Louise Saves the Day!

Since I last posted about my experience with reduction linocut printing, we had one of our art meetings. And Louise brought me a “printing press”. It was made to emboss metal but it didn’t work the way Louise wanted it to so she said I could try it with my linocuts. It worked perfectly and saved me so much time! Thank you Louise!

So you can see the press on near the middle of the photo of my studio getting ready to print. It has the green foam sitting on it. The first thing I had to do was figure out how many layers were needed in the press to get the right pressure. Once I got that figured out it was great.

I used the registration jig on the far left to line up my lino block and paper. This is where I am printing the remaining backgrounds. I had gotten so tired the last time I was printing that I didn’t finish the full run. So the picture on the right shows the lino block with the paper on it. Then I covered that with another piece of paper and the acrylic block that is provided with the press.

I then rolled the sandwich through the press and it worked. It saves so much time and the prints are better than what I can achieve by hand. So I printed the rest of the backgrounds.

Then next step was to carve out everything that I wanted to stay blue/green. So here’s the linoleum block after carving. I made the background with random strokes so that if grey, brown or black gets on the background it just looks like branches. Then on to printing grey. The biggest problem was the registration. Even with my registration jig, my prints did not line up well. I realize now that my white areas should have been carved bigger to leave a little room for error. Note to self, remember this point for next time.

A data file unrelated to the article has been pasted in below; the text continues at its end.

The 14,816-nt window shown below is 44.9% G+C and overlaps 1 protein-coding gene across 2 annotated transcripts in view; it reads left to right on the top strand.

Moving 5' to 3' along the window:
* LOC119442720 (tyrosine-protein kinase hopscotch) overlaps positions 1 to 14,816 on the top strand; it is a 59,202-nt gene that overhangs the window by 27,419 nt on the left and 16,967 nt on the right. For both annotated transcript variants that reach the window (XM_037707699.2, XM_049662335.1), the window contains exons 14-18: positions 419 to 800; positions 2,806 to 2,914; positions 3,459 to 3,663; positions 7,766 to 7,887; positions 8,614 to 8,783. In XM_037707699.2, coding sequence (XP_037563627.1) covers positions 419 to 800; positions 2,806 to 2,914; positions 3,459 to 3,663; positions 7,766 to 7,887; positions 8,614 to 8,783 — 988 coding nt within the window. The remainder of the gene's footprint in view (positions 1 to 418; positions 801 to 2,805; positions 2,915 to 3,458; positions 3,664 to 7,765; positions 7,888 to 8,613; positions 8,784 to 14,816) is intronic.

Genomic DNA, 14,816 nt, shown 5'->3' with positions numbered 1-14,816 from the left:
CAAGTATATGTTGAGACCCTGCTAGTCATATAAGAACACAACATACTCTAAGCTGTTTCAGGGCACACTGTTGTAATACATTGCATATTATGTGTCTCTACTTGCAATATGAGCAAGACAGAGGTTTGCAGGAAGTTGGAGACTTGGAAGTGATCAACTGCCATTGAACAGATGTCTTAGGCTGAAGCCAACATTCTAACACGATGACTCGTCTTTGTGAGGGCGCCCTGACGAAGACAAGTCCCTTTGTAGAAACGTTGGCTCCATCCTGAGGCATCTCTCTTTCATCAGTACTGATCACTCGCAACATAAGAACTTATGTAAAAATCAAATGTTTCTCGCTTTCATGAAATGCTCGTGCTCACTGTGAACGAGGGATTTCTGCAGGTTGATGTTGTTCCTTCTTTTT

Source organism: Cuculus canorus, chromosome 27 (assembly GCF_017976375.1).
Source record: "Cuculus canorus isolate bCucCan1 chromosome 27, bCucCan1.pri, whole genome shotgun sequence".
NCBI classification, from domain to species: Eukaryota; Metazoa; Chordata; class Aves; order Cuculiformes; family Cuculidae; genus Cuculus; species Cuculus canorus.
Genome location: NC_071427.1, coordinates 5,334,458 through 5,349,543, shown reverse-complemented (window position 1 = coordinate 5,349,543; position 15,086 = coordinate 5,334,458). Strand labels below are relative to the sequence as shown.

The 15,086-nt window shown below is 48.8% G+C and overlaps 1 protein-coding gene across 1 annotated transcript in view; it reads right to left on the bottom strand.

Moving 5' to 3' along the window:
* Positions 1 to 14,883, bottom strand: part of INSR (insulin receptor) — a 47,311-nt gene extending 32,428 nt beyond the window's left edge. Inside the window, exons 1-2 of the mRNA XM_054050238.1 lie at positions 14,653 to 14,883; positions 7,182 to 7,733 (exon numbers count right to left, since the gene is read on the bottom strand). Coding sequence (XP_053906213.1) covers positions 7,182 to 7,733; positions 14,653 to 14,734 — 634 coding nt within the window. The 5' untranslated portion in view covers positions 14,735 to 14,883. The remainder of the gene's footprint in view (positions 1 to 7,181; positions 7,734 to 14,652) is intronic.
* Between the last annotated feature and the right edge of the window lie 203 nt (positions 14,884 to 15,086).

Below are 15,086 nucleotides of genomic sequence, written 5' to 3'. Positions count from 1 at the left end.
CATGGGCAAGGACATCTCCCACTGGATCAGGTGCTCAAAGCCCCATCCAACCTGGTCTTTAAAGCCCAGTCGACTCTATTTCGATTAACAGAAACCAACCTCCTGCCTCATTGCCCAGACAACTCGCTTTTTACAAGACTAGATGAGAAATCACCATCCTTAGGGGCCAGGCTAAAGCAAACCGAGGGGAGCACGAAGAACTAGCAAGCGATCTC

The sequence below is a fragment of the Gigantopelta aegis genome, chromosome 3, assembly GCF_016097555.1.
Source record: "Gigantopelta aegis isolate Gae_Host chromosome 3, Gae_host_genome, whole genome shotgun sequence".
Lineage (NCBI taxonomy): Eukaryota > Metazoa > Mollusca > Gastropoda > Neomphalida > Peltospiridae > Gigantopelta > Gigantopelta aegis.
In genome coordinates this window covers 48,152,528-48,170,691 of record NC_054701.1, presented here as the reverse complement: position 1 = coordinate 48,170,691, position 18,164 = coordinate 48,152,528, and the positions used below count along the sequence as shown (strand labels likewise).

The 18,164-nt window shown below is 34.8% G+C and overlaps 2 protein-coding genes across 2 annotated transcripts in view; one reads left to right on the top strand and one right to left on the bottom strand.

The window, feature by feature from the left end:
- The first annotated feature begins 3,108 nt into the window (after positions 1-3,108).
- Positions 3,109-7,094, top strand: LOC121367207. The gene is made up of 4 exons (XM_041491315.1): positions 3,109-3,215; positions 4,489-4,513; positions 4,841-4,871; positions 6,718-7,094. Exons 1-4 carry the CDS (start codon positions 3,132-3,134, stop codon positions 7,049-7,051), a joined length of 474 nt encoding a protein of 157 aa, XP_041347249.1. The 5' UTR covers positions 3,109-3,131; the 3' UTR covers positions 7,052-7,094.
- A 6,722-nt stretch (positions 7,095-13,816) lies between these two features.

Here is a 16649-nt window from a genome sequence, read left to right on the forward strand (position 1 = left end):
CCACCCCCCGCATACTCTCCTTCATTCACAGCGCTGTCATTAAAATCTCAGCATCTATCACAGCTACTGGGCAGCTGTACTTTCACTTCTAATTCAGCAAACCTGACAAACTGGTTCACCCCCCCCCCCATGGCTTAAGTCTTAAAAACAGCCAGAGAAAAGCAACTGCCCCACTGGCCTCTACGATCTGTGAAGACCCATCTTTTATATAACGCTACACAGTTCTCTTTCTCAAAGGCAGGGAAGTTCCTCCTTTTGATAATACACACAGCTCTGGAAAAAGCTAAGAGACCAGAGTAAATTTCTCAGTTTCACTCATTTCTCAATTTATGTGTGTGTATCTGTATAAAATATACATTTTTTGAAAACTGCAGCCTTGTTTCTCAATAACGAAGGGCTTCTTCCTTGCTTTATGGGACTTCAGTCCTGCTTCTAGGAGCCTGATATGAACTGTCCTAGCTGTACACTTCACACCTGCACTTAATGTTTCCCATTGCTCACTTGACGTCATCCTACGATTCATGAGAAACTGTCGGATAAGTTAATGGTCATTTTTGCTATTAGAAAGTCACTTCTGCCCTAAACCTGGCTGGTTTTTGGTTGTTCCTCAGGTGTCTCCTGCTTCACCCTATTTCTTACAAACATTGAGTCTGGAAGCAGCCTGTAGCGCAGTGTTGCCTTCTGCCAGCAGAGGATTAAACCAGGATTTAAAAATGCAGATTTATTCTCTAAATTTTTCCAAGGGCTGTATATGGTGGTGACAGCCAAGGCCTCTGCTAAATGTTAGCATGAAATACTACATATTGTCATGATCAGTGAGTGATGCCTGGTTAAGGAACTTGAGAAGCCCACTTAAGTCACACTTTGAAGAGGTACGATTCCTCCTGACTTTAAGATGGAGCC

I printed my 16 prints and most did not line up very well at all. I have maybe 5-6 prints that are fairly well lined up. I stopped using my jig and just started eyeing the placement of the paper on the block and that worked better. Obviously my jig needs a bit of work. I have ordered some registration pins and I will use those next time. Not this series of prints since I didn’t leave enough of an edge to use the pins this time.

Here’s one of the prints that is lined up fairly well. Next, I have to carve out what will stay grey and then I will print brown. Then only one color left after that. This is quite the process! More updates to follow!


I promised to show you some of the prints that I created from the rubber stamps that I carved in class. I didn’t include all of them because there were loads of prints. We spent one full day creating prints.

The one on the left is the first tree stamp that I created. The photo on the right is both stamps combined. I wanted to get a variety of tree branch size and give it some depth. I was happy with how the two stamps combined into one print.

Here are some other prints I made with the tree stamps.

This one was from a texture stamp I created. I had no idea I was creating a landscape until I printed it.

Here are some of the ideas for using the little stamps.

This is the round stamp that I started with just to practice my carving skills. I like the layered look of this one.

This one is gold ink over a mottled background with a texture stamp. Now I have to decide how I am going to extend or add to these prints as well as including them in collages. Lots of homework between now and March. I better get busy!